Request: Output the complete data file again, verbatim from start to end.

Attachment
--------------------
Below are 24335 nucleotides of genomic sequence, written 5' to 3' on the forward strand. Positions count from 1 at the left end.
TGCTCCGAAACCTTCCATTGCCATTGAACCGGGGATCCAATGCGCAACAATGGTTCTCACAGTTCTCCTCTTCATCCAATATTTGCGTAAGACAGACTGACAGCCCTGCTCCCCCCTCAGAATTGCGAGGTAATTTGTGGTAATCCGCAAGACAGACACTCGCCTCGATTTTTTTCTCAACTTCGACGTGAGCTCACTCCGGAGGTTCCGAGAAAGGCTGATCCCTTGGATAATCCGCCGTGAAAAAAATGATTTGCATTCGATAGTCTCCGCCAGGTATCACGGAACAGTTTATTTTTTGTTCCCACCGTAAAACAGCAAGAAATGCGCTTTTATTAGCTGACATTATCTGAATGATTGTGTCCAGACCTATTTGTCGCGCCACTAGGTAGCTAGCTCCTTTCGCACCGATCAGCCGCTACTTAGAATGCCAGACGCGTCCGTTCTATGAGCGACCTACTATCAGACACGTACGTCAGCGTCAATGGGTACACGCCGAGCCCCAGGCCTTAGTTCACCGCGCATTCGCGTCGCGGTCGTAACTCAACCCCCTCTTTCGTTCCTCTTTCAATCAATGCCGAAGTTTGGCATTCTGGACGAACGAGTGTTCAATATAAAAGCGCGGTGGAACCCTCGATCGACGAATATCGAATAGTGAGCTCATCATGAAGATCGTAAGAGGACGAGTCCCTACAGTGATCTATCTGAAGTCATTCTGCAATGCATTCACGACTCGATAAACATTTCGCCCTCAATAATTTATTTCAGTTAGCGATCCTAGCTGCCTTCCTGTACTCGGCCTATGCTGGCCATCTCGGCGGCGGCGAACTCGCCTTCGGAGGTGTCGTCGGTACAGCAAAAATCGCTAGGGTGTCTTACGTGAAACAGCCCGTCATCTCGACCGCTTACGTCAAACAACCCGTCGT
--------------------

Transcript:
Below are 24335 nucleotides of genomic sequence, written 5' to 3' on the forward strand. Positions count from 1 at the left end.
TGCTCCGAAACCTTCCATTGCCATTGAACCGGGGATCCAATGCGCAACAATGGTTCTCACAGTTCTCCTCTTCATCCAATATTTGCGTAAGACAGACTGACAGCCCTGCTCCCCCCTCAGAATTGCGAGGTAATTTGTGGTAATCCGCAAGACAGACACTCGCCTCGATTTTTTTCTCAACTTCGACGTGAGCTCACTCCGGAGGTTCCGAGAAAGGCTGATCCCTTGGATAATCCGCCGTGAAAAAAATGATTTGCATTCGATAGTCTCCGCCAGGTATCACGGAACAGTTTATTTTTTGTTCCCACCGTAAAACAGCAAGAAATGCGCTTTTATTAGCTGACATTATCTGAATGATTGTGTCCAGACCTATTTGTCGCGCCACTAGGTAGCTAGCTCCTTTCGCACCGATCAGCCGCTACTTAGAATGCCAGACGCGTCCGTTCTATGAGCGACCTACTATCAGACACGTACGTCAGCGTCAATGGGTACACGCCGAGCCCCAGGCCTTAGTTCACCGCGCATTCGCGTCGCGGTCGTAACTCAACCCCCTCTTTCGTTCCTCTTTCAATCAATGCCGAAGTTTGGCATTCTGGACGAACGAGTGTTCAATATAAAAGCGCGGTGGAACCCTCGATCGACGAATATCGAATAGTGAGCTCATCATGAAGATCGTAAGAGGACGAGTCCCTACAGTGATCTATCTGAAGTCATTCTGCAATGCATTCACGACTCGATAAACATTTCGCCCTCAATAATTTATTTCAGTTAGCGATCCTAGCTGCCTTCCTGTACTCGGCCTATGCTGGCCATCTCGGCGGCGGCGAACTCGCCTTCGGAGGTGTCGTCGGTACAGCAAAAATCGCTAGGGTGTCTTACGTGAAACAGCCCGTCATCTCGACCGCTTACGTCAAACAACCCGTCGT